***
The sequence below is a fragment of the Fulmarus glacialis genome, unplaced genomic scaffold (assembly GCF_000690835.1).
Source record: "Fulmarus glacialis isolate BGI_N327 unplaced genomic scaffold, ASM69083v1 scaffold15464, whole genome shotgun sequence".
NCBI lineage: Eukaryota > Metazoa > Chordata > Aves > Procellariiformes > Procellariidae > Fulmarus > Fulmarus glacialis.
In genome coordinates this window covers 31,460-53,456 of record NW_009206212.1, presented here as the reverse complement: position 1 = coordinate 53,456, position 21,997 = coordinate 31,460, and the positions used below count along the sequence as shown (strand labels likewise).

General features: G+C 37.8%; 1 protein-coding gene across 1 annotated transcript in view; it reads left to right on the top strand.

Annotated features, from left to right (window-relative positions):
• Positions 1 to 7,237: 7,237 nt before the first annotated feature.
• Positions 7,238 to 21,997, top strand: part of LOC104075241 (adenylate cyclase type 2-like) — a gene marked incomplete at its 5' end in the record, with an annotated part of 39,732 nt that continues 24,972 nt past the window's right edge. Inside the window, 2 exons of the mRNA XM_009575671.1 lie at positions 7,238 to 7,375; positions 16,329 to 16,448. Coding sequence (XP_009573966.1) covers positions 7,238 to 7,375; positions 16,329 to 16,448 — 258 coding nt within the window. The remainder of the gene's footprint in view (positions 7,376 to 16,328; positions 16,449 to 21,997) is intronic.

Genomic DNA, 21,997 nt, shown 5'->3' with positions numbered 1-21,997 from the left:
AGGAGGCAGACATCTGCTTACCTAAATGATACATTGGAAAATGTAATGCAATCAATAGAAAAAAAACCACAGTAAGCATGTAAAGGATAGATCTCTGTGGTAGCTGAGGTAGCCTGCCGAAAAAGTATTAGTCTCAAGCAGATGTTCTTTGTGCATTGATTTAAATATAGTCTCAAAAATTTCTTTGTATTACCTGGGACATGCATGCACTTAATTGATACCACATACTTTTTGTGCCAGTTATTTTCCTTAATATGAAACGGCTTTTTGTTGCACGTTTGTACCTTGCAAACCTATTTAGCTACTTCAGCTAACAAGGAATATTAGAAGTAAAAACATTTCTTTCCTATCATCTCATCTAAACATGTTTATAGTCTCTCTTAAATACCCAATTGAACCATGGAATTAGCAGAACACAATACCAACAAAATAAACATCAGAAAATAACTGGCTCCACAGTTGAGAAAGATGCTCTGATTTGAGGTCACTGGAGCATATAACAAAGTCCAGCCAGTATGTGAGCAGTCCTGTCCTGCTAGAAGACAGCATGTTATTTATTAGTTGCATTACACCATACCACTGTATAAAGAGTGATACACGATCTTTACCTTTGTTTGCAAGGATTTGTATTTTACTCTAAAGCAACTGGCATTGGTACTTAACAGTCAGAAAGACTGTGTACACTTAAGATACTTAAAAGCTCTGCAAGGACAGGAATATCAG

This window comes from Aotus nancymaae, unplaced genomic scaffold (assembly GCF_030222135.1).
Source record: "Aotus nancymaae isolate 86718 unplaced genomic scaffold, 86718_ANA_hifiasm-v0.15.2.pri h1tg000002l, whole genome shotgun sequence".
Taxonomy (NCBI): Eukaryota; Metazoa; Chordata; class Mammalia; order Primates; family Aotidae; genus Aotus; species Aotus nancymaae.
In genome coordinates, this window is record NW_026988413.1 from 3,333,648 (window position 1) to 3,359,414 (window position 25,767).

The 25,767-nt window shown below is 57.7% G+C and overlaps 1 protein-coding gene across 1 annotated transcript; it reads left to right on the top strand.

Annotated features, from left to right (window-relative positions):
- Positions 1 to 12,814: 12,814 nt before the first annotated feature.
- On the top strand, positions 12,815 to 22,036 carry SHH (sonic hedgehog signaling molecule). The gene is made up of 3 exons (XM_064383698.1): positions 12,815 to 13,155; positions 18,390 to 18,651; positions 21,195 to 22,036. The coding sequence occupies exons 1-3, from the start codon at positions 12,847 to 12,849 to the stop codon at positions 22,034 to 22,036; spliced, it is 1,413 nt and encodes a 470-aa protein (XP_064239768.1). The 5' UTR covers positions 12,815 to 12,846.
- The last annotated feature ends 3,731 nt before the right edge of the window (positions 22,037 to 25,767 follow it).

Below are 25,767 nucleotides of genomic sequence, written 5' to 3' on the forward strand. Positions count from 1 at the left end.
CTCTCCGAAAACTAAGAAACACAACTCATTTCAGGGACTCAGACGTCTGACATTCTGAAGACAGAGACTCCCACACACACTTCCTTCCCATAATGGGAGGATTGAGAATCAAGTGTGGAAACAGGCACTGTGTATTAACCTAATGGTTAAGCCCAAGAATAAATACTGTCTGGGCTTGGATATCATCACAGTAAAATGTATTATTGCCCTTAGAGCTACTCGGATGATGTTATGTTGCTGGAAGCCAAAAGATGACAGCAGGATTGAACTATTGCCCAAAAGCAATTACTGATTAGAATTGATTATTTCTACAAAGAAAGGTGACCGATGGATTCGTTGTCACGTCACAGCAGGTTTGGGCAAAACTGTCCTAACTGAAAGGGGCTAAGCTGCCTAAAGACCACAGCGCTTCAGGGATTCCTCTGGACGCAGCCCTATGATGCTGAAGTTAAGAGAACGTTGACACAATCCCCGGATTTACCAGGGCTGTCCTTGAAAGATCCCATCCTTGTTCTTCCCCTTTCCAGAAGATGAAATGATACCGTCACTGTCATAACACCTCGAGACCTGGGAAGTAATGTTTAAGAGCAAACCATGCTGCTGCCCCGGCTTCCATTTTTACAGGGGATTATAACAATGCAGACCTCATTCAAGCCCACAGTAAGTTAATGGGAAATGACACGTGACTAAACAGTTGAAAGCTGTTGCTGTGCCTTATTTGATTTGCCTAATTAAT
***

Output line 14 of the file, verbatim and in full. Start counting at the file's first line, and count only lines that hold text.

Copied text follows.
In genome coordinates, this window is record NW_026988413.1 from 3,333,648 (window position 1) to 3,359,414 (window position 25,767).